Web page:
“When we are aware of our weaknesses or negative tendencies, we open the opportunity to work on them.” – Allan Lokos.

With the right attitude, the pain does not have to last for very long.  We can start to relax, start to understand there are really no big deals in life, start to laugh at our own naivety, insecurities and what other people say about how we show up for them.

Just because we show up a certain way does not mean we are in actuality that way.  My daughter shows up as not caring at times.  What’s really true is that she cares very much and stresses herself out.  So when you go to talk with her she is so worried that she attempts to deflect the conversation.  Understanding this about her, about others and about our own personality … well it creates deeper understanding and therefore a deeper connection to everyone including ourselves.  It also gives us space to recognize that when we are out of balance people may mislabel it or not even not know how to put a label other than “I don’t like this”.

So the next time someone shares, or in same cases unloads on you; just take it all in.  It does not mean it’s true.  It does not mean their assessment of you will change who you really are.  It just means your imbalance is triggering their imbalance.  Maybe the only thing each of us can see is our own shadow.  Carl Jung called this his shadow work. He said we never see others. Instead we see only aspects of ourselves that fall over them. Shadows. Projections. Our associations.

In some rare cases they may recognize their own imbalance and that’s when deep bonds are forged.  In most cases it is wise to listen and not expect to be heard.    Just work on your own side of the street. Also be mindful of patterns or themes.  If multiple people in your life share a common theme of how you show up; then guess what!   

I had someone the day my personal belongings were being taken out of my home attempt to share how I show up for others.  I burst into tears because I was already distraught as I watched them tear down my children’s jungle gym out of spite.  A few months later they felt the need to tell me they had tried to help me, but I was too defensive, and so they just let it go.  This person has no idea the lack of timing and  lack of sensitivity they displayed.  They are a wonderful person, with many amazing talents and have been a loving and supportive influence in our lives.  The point being we all have our blind spots.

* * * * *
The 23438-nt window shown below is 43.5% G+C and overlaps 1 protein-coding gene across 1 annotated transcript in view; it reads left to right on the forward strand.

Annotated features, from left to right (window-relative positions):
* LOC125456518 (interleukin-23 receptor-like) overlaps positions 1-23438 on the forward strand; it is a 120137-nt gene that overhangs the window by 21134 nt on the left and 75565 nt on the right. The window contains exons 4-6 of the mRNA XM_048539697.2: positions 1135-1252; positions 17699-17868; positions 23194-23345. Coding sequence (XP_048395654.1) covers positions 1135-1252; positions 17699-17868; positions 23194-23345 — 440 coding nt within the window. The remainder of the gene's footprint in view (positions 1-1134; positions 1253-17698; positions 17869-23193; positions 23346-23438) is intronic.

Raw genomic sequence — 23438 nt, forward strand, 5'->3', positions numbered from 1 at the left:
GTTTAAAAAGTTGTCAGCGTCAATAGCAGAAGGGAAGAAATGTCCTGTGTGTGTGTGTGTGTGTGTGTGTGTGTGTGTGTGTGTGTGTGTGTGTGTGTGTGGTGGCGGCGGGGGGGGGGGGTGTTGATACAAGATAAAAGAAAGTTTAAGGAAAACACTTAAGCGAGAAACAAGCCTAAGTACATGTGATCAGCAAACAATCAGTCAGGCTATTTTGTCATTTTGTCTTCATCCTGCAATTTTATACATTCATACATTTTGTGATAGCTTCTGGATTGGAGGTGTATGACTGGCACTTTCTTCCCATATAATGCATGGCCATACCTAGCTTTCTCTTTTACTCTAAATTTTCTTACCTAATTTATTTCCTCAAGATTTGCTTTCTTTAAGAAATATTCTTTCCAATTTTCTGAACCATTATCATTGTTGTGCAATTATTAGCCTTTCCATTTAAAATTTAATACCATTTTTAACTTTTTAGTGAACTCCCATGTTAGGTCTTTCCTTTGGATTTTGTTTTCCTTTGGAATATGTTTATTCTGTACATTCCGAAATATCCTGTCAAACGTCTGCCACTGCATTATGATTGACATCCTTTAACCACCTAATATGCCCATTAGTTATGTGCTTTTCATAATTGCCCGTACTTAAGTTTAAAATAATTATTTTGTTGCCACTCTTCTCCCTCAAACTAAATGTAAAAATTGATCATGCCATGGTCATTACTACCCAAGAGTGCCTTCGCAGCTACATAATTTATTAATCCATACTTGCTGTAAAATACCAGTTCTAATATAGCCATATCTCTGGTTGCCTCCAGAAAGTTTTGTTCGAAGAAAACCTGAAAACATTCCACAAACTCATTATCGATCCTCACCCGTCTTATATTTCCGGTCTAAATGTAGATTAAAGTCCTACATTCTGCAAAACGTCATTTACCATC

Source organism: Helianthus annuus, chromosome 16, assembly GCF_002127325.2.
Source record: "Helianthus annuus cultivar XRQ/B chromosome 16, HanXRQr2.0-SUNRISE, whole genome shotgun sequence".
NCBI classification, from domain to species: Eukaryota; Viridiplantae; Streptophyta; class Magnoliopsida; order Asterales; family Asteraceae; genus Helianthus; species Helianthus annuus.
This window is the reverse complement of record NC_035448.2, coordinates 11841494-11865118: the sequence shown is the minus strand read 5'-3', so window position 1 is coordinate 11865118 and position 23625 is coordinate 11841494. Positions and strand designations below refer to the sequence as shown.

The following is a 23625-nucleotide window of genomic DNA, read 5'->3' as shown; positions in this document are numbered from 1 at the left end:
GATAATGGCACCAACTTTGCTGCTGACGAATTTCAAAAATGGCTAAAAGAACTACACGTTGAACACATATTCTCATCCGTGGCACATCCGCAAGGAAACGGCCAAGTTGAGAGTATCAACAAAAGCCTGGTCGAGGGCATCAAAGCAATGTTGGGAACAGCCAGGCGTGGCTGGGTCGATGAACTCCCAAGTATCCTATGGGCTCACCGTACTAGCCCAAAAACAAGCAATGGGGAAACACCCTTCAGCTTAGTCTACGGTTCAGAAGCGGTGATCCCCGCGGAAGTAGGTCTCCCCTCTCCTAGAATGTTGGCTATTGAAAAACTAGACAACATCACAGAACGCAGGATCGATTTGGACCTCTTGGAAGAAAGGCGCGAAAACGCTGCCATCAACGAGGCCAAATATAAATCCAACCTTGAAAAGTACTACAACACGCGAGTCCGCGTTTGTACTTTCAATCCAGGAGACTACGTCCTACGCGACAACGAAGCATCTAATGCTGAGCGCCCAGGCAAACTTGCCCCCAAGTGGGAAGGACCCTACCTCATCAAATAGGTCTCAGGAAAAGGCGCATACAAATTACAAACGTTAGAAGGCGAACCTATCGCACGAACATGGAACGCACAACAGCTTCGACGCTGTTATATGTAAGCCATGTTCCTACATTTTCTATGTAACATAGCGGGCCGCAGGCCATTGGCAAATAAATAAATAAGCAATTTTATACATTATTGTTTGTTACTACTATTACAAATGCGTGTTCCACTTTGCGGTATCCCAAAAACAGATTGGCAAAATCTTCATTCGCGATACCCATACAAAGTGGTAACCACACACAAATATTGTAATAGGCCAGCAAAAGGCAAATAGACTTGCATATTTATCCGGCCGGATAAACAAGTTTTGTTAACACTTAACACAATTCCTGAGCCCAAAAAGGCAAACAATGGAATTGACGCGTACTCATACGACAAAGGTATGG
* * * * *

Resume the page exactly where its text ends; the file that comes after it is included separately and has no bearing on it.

My goal is to cut others a lot of slack.  I have been working on this for years.   As I cut them more slack I have noticed they have cut me more slack.  I’ve been lost in many of my own blind spots, made many mistakes, have some regrets and can see how much I need to learn.  The more I understand how things works, the more I realize that I have a lot to learn about how things work.

I’m not sure any of us embrace these life lessons with jubilation; perhaps Gandhi, Jesus or a few others did….  Some of us do it with some grace, most kicking and screaming, but all of us can celebrate the fact we are willing to make the journey because that indeed is rather rare.

 

 

 

Categories: change, conflict, empowerment, enilghtenment, happiness, health, hope, parenting, spirituality, trust, Uncategorized | Tags: , , , , , , , , , , , | 3 Comments